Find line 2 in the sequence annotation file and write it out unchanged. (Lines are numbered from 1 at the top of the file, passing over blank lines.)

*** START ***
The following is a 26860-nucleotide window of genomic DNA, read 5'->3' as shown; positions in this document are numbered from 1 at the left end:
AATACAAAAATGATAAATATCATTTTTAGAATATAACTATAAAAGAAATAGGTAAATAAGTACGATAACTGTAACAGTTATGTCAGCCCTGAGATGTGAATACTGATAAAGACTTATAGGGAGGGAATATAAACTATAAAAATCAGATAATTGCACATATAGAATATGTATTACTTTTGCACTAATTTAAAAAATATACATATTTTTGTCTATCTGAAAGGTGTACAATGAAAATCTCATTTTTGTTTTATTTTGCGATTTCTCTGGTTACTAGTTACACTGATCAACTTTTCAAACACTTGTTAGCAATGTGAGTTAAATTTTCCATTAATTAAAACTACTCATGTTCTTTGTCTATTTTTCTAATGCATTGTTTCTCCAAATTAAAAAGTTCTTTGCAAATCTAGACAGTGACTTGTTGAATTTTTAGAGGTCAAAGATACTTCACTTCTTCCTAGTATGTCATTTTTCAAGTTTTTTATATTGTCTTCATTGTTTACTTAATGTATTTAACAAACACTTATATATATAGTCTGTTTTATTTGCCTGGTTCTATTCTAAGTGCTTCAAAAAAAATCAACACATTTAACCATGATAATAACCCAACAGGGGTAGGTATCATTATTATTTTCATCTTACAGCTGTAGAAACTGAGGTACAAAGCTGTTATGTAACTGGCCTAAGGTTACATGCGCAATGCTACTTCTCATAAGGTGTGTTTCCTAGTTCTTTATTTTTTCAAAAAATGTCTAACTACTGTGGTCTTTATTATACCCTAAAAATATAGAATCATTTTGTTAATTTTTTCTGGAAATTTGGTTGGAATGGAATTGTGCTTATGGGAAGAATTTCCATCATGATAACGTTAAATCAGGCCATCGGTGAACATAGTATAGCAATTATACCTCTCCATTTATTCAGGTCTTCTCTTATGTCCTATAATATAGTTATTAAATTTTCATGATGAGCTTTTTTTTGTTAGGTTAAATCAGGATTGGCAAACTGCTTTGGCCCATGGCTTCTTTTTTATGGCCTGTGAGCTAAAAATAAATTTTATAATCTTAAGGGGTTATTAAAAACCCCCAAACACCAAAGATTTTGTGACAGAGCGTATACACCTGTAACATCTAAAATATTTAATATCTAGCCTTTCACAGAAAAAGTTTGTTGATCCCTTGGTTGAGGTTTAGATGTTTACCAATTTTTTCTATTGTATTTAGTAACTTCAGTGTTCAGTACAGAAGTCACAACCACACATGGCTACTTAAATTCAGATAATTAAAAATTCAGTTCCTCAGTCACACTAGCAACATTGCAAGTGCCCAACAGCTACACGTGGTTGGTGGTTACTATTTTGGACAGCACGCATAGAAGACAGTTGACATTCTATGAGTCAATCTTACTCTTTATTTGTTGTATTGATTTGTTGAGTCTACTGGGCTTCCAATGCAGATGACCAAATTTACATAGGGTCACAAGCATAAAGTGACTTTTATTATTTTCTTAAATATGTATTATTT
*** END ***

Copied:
AATACAAAAATGATAAATATCATTTTTAGAATATAACTATAAAAGAAATAGGTAAATAAGTACGATAACTGTAACAGTTATGTCAGCCCTGAGATGTGAATACTGATAAAGACTTATAGGGAGGGAATATAAACTATAAAAATCAGATAATTGCACATATAGAATATGTATTACTTTTGCACTAATTTAAAAAATATACATATTTTTGTCTATCTGAAAGGTGTACAATGAAAATCTCATTTTTGTTTTATTTTGCGATTTCTCTGGTTACTAGTTACACTGATCAACTTTTCAAACACTTGTTAGCAATGTGAGTTAAATTTTCCATTAATTAAAACTACTCATGTTCTTTGTCTATTTTTCTAATGCATTGTTTCTCCAAATTAAAAAGTTCTTTGCAAATCTAGACAGTGACTTGTTGAATTTTTAGAGGTCAAAGATACTTCACTTCTTCCTAGTATGTCATTTTTCAAGTTTTTTATATTGTCTTCATTGTTTACTTAATGTATTTAACAAACACTTATATATATAGTCTGTTTTATTTGCCTGGTTCTATTCTAAGTGCTTCAAAAAAAATCAACACATTTAACCATGATAATAACCCAACAGGGGTAGGTATCATTATTATTTTCATCTTACAGCTGTAGAAACTGAGGTACAAAGCTGTTATGTAACTGGCCTAAGGTTACATGCGCAATGCTACTTCTCATAAGGTGTGTTTCCTAGTTCTTTATTTTTTCAAAAAATGTCTAACTACTGTGGTCTTTATTATACCCTAAAAATATAGAATCATTTTGTTAATTTTTTCTGGAAATTTGGTTGGAATGGAATTGTGCTTATGGGAAGAATTTCCATCATGATAACGTTAAATCAGGCCATCGGTGAACATAGTATAGCAATTATACCTCTCCATTTATTCAGGTCTTCTCTTATGTCCTATAATATAGTTATTAAATTTTCATGATGAGCTTTTTTTTGTTAGGTTAAATCAGGATTGGCAAACTGCTTTGGCCCATGGCTTCTTTTTTATGGCCTGTGAGCTAAAAATAAATTTTATAATCTTAAGGGGTTATTAAAAACCCCCAAACACCAAAGATTTTGTGACAGAGCGTATACACCTGTAACATCTAAAATATTTAATATCTAGCCTTTCACAGAAAAAGTTTGTTGATCCCTTGGTTGAGGTTTAGATGTTTACCAATTTTTTCTATTGTATTTAGTAACTTCAGTGTTCAGTACAGAAGTCACAACCACACATGGCTACTTAAATTCAGATAATTAAAAATTCAGTTCCTCAGTCACACTAGCAACATTGCAAGTGCCCAACAGCTACACGTGGTTGGTGGTTACTATTTTGGACAGCACGCATAGAAGACAGTTGACATTCTATGAGTCAATCTTACTCTTTATTTGTTGTATTGATTTGTTGAGTCTACTGGGCTTCCAATGCAGATGACCAAATTTACATAGGGTCACAAGCATAAAGTGACTTTTATTATTTTCTTAAATATGTATTATTT